With Bernanke’s speech today at Jackson Hole, QE3 is in the news. Yesterday Izabella Kaminska at Alphaville wrote about the Fed’s use of Jedi mindtricks — its influence on market expectations — and rightly noted that one of the important impacts of any additional QE would be its effect on market expectations. Agreed.
But a couple of times now she has made reference to her belief that QE3 “might only prolong the liquidity trap or make it worse.” I’m trying to understand the argument, and I’m not sure that I get it. When I hear the term “liquidity trap”, I think about a situation (like the present) in which nominal short-term rates have been pushed down to zero, so conventional monetary policy has no impact on the economy. By selling short-term assets and buying long-term assets, how exactly would a new round of LSAPs by the Fed make the liquidity trap worse?
More generally, I have yet to see a convincing argument for why QE3 would be a bad idea (in the previous post I explained why I find Woodford’s arguments unconvincing, for example), and I can see a couple of ways in which it might help.
1. Market expectations. First, as Kaminska and others have pointed out, additional QE (or LSAP, which is the more accurate name) could have an impact on market expectations. But that’s a good thing. Anything the Fed can do right now to communicate that it will do work hard to avoid further disinflation, and that in fact it is willing to tolerate a bit of inflation, will help to spur new spending.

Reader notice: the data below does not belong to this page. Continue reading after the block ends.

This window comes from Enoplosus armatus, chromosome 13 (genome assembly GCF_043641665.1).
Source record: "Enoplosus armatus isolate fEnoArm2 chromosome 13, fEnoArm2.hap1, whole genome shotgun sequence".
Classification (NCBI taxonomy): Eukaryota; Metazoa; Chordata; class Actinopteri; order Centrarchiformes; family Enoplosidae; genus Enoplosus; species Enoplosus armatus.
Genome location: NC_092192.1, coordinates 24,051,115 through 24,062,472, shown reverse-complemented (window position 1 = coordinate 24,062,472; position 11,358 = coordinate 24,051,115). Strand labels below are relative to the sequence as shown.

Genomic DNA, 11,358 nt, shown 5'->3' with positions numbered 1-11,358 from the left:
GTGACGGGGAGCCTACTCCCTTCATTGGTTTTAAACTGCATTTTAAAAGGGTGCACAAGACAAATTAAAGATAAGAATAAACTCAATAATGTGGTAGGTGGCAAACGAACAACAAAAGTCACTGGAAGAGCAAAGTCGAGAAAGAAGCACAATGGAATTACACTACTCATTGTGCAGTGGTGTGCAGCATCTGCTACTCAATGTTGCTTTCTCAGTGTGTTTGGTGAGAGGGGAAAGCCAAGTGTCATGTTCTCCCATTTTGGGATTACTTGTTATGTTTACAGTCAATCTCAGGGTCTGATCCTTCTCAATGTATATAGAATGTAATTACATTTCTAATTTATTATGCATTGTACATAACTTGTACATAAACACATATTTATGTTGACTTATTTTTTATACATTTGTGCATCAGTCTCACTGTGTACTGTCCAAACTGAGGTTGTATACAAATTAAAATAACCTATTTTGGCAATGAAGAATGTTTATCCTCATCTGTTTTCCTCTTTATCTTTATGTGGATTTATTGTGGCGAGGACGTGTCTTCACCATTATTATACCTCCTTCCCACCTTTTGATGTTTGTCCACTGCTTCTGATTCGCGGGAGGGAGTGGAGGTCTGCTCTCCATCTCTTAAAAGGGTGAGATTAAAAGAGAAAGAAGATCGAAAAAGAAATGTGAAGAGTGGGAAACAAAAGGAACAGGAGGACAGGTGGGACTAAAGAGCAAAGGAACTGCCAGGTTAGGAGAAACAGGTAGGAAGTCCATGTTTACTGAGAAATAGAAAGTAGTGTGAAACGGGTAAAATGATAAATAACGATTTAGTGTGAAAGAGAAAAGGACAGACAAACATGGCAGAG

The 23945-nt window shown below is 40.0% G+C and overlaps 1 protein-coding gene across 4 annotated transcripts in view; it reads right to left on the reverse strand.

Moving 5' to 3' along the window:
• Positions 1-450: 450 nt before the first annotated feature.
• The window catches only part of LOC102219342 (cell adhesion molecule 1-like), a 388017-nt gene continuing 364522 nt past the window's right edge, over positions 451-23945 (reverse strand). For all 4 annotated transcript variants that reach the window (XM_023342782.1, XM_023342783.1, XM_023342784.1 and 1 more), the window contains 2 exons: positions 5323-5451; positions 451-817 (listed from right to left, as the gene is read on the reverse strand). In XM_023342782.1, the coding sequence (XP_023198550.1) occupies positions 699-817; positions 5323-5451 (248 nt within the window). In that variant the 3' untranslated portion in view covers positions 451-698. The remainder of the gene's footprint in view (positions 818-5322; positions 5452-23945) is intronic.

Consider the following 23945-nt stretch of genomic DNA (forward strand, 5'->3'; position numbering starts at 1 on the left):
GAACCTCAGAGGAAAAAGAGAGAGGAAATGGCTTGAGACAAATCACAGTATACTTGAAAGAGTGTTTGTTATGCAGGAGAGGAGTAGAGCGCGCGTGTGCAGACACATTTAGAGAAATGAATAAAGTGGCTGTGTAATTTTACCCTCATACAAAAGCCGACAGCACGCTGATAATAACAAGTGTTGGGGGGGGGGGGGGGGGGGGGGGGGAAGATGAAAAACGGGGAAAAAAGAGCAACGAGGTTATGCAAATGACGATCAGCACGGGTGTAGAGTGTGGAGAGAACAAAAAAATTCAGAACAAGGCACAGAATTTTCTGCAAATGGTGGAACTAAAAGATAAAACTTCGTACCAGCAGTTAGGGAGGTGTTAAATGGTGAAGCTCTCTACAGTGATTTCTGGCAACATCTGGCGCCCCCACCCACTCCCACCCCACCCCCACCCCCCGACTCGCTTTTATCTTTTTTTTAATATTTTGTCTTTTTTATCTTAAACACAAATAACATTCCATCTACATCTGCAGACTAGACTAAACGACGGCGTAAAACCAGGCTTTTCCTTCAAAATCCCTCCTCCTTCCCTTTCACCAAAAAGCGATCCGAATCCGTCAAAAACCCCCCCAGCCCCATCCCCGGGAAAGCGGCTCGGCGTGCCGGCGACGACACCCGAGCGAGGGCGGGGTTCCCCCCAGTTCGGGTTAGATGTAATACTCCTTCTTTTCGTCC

But I think it’s just as important to remember the rather prosaic but very real impact that further QE would have on long-term interest rates. As I’ve summarized before, there are a number of rigorous empirical studies that show that the Fed’s QE programs had a significant impact on long-term interest rates. And if QE can push long-term interest rates down, it can have additional positive impacts on the economy through a couple of channels.
2. Help push investors out of US Treasuries. For one, driving down long-term Treasury rates will, at the margin, push some investors who have been parking their cash in government bonds to move their wealth into other assets. Anything that persuades investors to take on a bit more risk, undertake new investments, and lend money to businesses and individuals has to be a good thing. (Yes, this is another way of saying that QE pushes down interest rates throughout the economy, not just in the market for US Treasuries.)
3. The housing market. Perhaps more importantly, lower long-term interest rates lead directly to lower mortgage rates. And mortgage rates have a well-established and signficant impact on the housing market. (See, for example, this 2008 paper by Clayton, Miller, and Peng (pdf) for some recent empirical estimates of the impact of mortgage rates on house prices and transaction volumes.) Since the housing market is probably the sickest part of the US economy right now, and is certainly a serious drag on economic growth (as highlighted by Bernanke in today’s speech), there’s every reason to think that pushing down long-term interest rates could have some real positive effects on the economy.
So yes, Jedi mindtricks are important, but there are other mechanisms through which QE3 could have a real, positive impact on the US economy. It would not be a miracle cure, of course, but it would have a positive impact at the margin. And at this point, we should be happy to take whatever we can get.